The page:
No one today would argue with me that most Americans are overly stressed. Technology, feeling the need to immediately return text and emails, and the pace at which we live today has created an epidemic of chronic stress and mental fatigue. In fact, between 60 percent and 80 percent of doctor visits today are a result of this chronic stress. And of course, when we are stressed we make poor lifestyle choices. Which means we eat on the run, make unhealthy food choices, and take too little, if any, time to exercise, rest and do the things that bring us joy. The cumulative effect of all this stress? Burnout and chronic disease.
Boy, did I get a surprise last week. My doctor’s office called to say my blood work came back fine except for my A1C test — the one that provides information about a person’s average level of blood glucose (blood sugar) over the past three months. It is the primary test used to determine if you are pre-diabetic or have diabetes itself.
One of the main reasons I experienced the fight of my life with breast cancer a decade ago is chronic stress. I had jogged, been active most of my life and kept my weight under control but I got cancer. Why?
Lately I’ve been hearing from many clients that the only way to lose weight is to eat lots of protein and cut carbs. “How is a diet that limits many of the foods you love like pasta, crusty French bread, alcohol, etc. going to work long term?” I ask them. “Isn’t enjoying good food with family and friends one of the things you enjoy in life?”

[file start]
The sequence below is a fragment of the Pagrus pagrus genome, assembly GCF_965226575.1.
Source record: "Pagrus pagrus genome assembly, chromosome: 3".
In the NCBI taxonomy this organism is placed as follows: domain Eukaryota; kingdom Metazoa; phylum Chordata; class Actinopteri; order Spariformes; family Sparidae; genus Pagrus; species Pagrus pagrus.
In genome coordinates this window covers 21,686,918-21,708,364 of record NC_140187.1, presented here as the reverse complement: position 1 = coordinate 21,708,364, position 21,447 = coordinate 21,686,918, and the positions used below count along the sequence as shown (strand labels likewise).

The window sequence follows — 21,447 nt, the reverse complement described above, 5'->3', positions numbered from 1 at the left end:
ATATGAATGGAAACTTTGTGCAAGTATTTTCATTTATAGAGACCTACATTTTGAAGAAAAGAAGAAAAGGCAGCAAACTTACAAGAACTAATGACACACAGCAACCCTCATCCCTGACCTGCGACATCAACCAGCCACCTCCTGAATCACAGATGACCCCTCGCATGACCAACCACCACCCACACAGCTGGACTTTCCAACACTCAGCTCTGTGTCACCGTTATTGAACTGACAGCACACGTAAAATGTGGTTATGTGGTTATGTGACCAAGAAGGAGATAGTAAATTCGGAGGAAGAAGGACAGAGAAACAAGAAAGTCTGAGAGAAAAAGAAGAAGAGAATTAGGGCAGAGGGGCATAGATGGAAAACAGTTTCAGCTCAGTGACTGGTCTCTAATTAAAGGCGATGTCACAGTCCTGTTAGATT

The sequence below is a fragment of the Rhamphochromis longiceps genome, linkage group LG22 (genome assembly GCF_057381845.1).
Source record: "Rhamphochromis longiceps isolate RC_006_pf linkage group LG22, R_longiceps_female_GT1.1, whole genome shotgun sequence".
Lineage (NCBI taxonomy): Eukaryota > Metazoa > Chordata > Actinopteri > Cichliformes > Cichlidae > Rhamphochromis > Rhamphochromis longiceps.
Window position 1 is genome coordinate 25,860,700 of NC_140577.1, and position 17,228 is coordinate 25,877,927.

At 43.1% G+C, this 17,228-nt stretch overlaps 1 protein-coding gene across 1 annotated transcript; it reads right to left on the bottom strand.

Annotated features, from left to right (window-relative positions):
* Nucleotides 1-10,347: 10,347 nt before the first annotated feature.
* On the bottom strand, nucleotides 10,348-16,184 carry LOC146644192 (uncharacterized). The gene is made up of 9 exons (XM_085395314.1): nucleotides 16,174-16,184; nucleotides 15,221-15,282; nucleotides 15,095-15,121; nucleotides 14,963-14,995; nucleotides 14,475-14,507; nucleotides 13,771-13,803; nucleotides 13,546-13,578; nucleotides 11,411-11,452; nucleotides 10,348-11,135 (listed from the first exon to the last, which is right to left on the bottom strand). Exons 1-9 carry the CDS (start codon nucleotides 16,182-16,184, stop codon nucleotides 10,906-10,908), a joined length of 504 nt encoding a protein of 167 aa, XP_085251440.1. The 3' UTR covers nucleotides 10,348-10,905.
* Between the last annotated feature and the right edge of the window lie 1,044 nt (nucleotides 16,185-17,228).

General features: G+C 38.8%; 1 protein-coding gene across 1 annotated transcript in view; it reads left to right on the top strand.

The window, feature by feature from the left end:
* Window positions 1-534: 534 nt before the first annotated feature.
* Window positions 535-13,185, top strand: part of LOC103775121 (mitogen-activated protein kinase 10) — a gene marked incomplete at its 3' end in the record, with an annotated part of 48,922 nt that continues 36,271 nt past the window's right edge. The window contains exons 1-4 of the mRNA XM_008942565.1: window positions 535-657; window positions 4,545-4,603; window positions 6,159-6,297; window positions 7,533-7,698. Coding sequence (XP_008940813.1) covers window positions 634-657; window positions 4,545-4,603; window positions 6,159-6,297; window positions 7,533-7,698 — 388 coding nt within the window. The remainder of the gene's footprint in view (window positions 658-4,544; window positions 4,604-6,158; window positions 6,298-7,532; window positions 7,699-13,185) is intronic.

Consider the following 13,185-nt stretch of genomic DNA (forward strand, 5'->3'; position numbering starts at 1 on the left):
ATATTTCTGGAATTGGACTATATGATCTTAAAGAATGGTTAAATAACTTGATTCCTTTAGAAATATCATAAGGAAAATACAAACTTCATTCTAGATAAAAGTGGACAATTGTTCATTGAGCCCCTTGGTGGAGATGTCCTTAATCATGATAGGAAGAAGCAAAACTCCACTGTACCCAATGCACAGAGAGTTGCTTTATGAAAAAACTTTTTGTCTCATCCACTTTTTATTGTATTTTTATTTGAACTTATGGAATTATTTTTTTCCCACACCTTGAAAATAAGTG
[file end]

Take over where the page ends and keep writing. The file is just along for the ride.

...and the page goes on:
I recently read an article by designer Tory Burch about how growing up playing sports, in particular tennis, helped her develop her successful fashion career. As an entrepreneur myself, I appreciated her analogy since I too grew up playing tennis, swimming and running.
Last week, I attended the 15th annual Chronic Disease Prevention Symposium for one of my clients — the S.C. Department of Health and Environmental Control. It was two days of up-to-date research and information on how to prevent a variety of health problems. These include hypertension control, brain health to include Alzheimer’s and dementia, diabetes, high blood pressure, inflammation control, and obesity’s link to cancer.
We all have stress, but one of the best ways to manage it is to first become aware of it. To help build your awareness of stress and its impact on your life, try the practice of “mindfulness.”
We actually are having winter this year in the Lowcountry even though freezes have been few and far between. That means the grocery shelves should still be full of fresh greens. If not, check out local farmers markets, especially if you’re looking for tasty kale, chard and collards.
Packed with vitamin A, C, K and E, these vegetables are also rich iron, calcium, manganese and potassium, as well as a wealth of antioxidants, which have numerous beneficial effects for our health.
Kale is one of the healthiest and most nutritious foods on the planet. Simply remove the leaf from the stem sauté quickly with a little bit of lemon juice, garlic and extra virgin olive oil. You can also make a salad with it or add it to quinoa to make a healthy and satisfying meal.
Collards here is the South are extremely healthy too. My husband and I own a farm in Hampton County where this deep green vegetable is one of our favorites. We wash our collards carefully and use kitchen shears to cut them into thick, two-inch shreds, which we add to a pot of boiling organic chicken broth and fresh green onions, including the stems, seasoned to taste. We make sure to not leave them on the stove for more than 20 minutes. The longer you boil them, the less the nutritional value. So keep sampling until they reach the consistency you like.